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A beginner’s guide to airport arrivals welcome signage

19 Aug

I recently took a trip to YVR to pick my brother from the airport. On the way to the airport I found the time to construct a couple of excellent signs to welcome in my brother and his wife to the country.

At the airport, as I was holding up the sign, I quickly realised the average dwell time on my sign was considerably higher than other signs in the vicinity. There was little doubt in my mind that I’d scored something of a coup in the welcome hall that day.

Buoyed by my success, I thought I’d write this brief article to help fellow picker-uppers pick up their friends and family more effectively at the airport.

1) Include their title even its slightly ambitious, presumptuous or not entirely true. Titles add some intrigue and gravity to the signage.

2) Caveat their title if required. I.e., use TBC. It’s important that there’s limited confusion as to whether or not that’s actually their title or not.

3) Use graphical devices to highlight their name on the sign. Because of all the detail you’ll want to include it’s import that the welcomee’s name isn’t entirely lost within all the informationals.

4) Provide pertinent contextual cues alluding to the purpose of the welcomee’s visit. If you’re not too sure why they’re visiting imagine a best case scenario.

5) Use long words, even if they don’t quite make sense. Endeavoration, for example, as I’ve used above, provides a beautiful excuse for the eye to linger for just an extra moment longer.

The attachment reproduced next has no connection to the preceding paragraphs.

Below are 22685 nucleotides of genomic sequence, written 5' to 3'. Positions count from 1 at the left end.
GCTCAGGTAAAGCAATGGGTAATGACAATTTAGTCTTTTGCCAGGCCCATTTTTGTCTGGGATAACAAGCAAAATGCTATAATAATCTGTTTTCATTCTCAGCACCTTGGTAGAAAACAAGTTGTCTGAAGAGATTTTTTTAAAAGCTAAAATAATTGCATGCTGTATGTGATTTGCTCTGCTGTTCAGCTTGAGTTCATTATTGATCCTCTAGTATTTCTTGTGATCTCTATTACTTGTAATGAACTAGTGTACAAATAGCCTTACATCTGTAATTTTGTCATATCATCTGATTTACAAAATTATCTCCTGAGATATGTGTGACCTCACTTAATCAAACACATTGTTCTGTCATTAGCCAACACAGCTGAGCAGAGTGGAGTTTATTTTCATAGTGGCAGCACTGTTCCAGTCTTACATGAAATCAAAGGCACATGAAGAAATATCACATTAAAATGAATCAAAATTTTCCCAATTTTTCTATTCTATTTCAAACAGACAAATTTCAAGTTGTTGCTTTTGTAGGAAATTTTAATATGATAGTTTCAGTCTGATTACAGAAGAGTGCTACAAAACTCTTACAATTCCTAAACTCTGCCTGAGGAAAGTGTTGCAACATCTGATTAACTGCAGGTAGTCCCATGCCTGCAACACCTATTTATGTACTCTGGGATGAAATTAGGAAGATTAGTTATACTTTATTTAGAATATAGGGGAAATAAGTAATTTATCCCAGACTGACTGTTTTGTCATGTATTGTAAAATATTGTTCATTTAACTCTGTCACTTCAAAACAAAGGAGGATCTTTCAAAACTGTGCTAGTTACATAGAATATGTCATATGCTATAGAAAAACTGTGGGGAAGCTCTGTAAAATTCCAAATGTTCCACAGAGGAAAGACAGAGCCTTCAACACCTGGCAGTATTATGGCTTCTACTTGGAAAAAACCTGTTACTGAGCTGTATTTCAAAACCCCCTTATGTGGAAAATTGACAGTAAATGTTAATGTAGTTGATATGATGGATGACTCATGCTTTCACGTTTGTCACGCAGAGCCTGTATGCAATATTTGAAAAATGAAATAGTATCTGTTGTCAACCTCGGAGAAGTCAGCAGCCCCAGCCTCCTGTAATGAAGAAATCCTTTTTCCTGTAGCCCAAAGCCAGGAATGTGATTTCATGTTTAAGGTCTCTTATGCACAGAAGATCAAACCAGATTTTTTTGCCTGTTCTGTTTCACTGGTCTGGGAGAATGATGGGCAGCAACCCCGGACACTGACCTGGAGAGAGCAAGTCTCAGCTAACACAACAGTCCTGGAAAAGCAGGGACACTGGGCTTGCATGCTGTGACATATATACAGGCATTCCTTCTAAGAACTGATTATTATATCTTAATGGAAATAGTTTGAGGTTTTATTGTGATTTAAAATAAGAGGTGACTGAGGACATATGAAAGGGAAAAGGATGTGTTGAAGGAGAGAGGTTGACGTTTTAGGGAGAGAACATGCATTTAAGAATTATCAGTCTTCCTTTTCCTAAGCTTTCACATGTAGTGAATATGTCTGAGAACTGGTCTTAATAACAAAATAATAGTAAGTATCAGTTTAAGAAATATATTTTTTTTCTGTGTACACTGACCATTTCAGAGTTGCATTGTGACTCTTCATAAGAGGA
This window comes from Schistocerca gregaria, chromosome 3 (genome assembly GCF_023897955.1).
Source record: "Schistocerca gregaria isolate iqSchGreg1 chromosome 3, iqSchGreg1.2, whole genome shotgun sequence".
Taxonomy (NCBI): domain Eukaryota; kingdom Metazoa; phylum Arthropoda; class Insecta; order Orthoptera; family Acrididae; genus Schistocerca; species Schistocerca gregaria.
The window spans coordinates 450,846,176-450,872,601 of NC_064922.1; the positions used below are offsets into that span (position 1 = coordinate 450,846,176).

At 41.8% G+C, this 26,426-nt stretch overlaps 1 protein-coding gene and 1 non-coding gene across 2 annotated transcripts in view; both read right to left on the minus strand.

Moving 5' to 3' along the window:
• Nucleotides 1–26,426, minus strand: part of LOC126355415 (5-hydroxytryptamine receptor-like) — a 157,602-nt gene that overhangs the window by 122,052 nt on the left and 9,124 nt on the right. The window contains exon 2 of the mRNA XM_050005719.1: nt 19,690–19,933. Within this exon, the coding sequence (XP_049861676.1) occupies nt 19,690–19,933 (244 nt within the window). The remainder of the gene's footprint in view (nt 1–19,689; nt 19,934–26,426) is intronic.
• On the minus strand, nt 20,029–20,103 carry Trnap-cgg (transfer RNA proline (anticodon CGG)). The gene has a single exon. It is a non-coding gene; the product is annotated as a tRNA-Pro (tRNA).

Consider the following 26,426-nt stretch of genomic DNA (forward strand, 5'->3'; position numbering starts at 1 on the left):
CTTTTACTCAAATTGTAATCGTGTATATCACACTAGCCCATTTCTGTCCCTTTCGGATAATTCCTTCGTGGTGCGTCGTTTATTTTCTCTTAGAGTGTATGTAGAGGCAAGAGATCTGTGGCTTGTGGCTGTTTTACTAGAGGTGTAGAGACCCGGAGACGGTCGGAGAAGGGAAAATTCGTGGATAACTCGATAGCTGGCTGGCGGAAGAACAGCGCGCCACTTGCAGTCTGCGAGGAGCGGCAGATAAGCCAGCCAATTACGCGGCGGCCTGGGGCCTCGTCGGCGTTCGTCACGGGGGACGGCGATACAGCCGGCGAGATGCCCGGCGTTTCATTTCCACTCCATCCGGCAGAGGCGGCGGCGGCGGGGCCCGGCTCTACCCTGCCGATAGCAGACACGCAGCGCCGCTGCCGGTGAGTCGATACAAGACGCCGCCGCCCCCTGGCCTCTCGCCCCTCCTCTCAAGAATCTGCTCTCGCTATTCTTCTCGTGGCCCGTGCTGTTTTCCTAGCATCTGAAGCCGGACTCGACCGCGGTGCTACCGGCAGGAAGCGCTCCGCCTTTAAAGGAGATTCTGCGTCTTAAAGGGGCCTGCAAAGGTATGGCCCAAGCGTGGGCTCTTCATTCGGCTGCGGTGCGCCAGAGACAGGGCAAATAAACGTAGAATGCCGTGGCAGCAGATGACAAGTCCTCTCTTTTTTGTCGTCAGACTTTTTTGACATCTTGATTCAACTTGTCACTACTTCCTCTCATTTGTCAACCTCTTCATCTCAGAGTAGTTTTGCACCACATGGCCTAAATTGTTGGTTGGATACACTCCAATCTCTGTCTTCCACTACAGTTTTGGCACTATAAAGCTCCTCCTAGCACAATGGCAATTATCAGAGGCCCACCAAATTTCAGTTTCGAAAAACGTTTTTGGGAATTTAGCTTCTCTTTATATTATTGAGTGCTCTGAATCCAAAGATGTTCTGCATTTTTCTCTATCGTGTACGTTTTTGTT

6) Use abbrev’s where appropriate i.e. – if you can’t fit everything in that you want to say etc.

7) Arrive at the airport early enough for the person for whom the sign is for, to see it. It’s nice to let other people read your sign too, but when you realise you were too late and your brother has already left the airport, it’s mildly irritating.

Just seven simple steps and you too could be providing light and hope for someone next time they arrive in the airport.

Educational.

Why do you have your own website?

8 Sep

A quite reasonable question I’m often asked is; ‘Why do you have a website?’ It’s something I’ve never been able to answer particularly adequately. Personal websites as a rule, habit the realms of obscene narcissism and a strange twitterish belief that other people might actually be interested in meandering ramblings punctuated only by slightly blurry pictures.

So it’s with no small amount of pleasure that I’m proud to reveal why it is in the last 9 months of 2010, that people end up on BenAston.com. Putting aside the slight oddity that some people are actually Googling me, according to the stats, visits seem to fall into 6 key articles which I’ve helpfully summarised below:

  • Billie Piper and Baby Winston – possibly one of the greatest tabloid stories to come from the stable in 2008. I revealed that Billie Piper named her child after our fish, Winston.
  • Mongol Centre Explosion – Documenting the phenomenal rise of Mongol Centres on a particular road in West Kensington.
  • Pizza Express finger – A slightly cheap SEM game to hop on the back of Pizza Express and their perpetual 2 for 1 offers, whilst also shedding some light on why their knives are so bad.
  • The ipad and manbags – A timely article exposing how nouveau homme will probably need a manbag to house his new ipad.